Impressed with its range, Army officials then spent the next two years testing the Pershing’s reliability across the globe, including in Alaska and Panama. The Pershing passed all of its tests with flying colors, leading to the first installment of a Pershing system in West Germany in 1964, just as the Soviet Union was making a transition in leadership from Nikita Khrushchev to Leonid Brezhnev.

Measure for Measure

Over the following decades, Pershing became America’s primary deterrent in an ongoing chess match with the Soviet Union in Europe.

In 1968, a near replay of what had played out in Hungary just a decade earlier was occurring in Czechoslovakia. The Soviet Union marched 500,000 troops into the country under the Brezhnev Doctrine, which stated that the Soviet Union would not allow any Eastern European country to reject communist ideals.

In response, U.S. and Martin Marietta officials devised a new Pershing Ia model in the fall of 1969, replacing the Pershing vehicles’ tracks with wheels, which allowed for better movement over the paved roads of Germany. The Ia helped usher in a short period of détente, but soon the Soviet Union had developed a new medium-range SS20 missile, which it deployed on the European border. NATO responded in 1979 by calling for new arms-control negotiations and a complementary program of missile modernization in Europe.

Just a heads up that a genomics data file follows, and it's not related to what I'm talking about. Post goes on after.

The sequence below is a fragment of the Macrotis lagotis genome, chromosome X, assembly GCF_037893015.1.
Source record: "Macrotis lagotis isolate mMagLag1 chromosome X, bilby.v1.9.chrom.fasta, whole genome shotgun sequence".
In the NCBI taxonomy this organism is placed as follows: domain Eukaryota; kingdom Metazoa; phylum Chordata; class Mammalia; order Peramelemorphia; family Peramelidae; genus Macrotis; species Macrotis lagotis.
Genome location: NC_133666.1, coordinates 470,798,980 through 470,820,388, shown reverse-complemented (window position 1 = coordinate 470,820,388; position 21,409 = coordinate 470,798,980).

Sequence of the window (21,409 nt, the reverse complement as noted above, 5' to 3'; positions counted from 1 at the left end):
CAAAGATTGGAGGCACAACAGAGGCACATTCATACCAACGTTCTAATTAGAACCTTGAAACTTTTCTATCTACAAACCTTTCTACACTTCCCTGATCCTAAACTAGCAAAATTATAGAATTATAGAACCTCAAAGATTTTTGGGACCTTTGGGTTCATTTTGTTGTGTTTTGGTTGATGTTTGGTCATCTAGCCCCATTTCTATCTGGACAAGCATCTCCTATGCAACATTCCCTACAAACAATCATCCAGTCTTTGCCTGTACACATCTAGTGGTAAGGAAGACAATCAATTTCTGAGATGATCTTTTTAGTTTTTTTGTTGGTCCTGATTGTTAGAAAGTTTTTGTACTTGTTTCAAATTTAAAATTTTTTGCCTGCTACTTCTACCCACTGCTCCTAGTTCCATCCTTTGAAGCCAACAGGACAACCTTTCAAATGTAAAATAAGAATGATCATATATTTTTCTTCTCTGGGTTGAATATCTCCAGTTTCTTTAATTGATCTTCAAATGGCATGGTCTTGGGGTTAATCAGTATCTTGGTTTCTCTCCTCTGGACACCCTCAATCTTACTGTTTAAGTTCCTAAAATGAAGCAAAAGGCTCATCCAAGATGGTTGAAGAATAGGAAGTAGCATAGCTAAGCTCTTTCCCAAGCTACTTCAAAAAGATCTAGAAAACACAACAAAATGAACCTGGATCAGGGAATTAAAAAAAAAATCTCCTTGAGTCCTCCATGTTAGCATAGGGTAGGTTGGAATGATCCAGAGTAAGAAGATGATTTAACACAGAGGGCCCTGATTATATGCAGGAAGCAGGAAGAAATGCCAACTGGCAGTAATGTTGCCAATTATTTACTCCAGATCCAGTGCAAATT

After four years of tense on-again, off-again negotiations with the Soviets, the United States delivered Martin’s new Pershing II nuclear missiles to West Germany in 1983. Although roughly the same size as previous versions, the Pershing II’s range was increased to 1,500 miles, which became an even stronger deterrent against potential Soviet aggression.

In short time, the Soviet Union found itself back at the negotiation table, this time ready to sign one of the most sweeping nuclear missile reduction treaties in history.

Making Peace

On December 8, 1987, at a summit in Washington, D.C., U.S. President Ronald Reagan and Soviet General Secretary Mikhail Gorbachev signed the Intermediate Nuclear Forces Agreement (INF), which called for the elimination of all ground-launched ballistic and cruise missile systems with a range between 300 and 3,400 miles in a little over three years.

During a speech in Longhorn, Texas, in 1988, then-Vice President George H.W. Bush summed up the legacy of the Pershing. “The Pershing missile system strengthened deterrence and was concrete evidence of United States resolve,” he said. “If we had not deployed [Pershing] … there would not be an INF treaty today.” A fitting tribute to a system that defended Europe the United States, and NATO for 28 years.

Sources and Additional Reading

  • Aybet, Gülnur, and Rebecca R. Moore, eds. NATO: In Search of a Vision. Washington, D.C.: Georgetown University Press, 2010.
  • Byrne, Malcolm, ed. “The 1956 Hungarian Revolution: A History in Documents.” The National Security Archive., accessed August 24, 2012.
  • Harwood, William B. Raise Heaven and Earth. New York: Simon & Schuster, 1993.
  • U.S. Department of State. “Treaty Between The United States Of America And The Union Of Soviet Socialist Republics On The Elimination Of Their Intermediate-Range And Shorter-Range Missiles (INF Treaty).”, accessed August 12, 2012.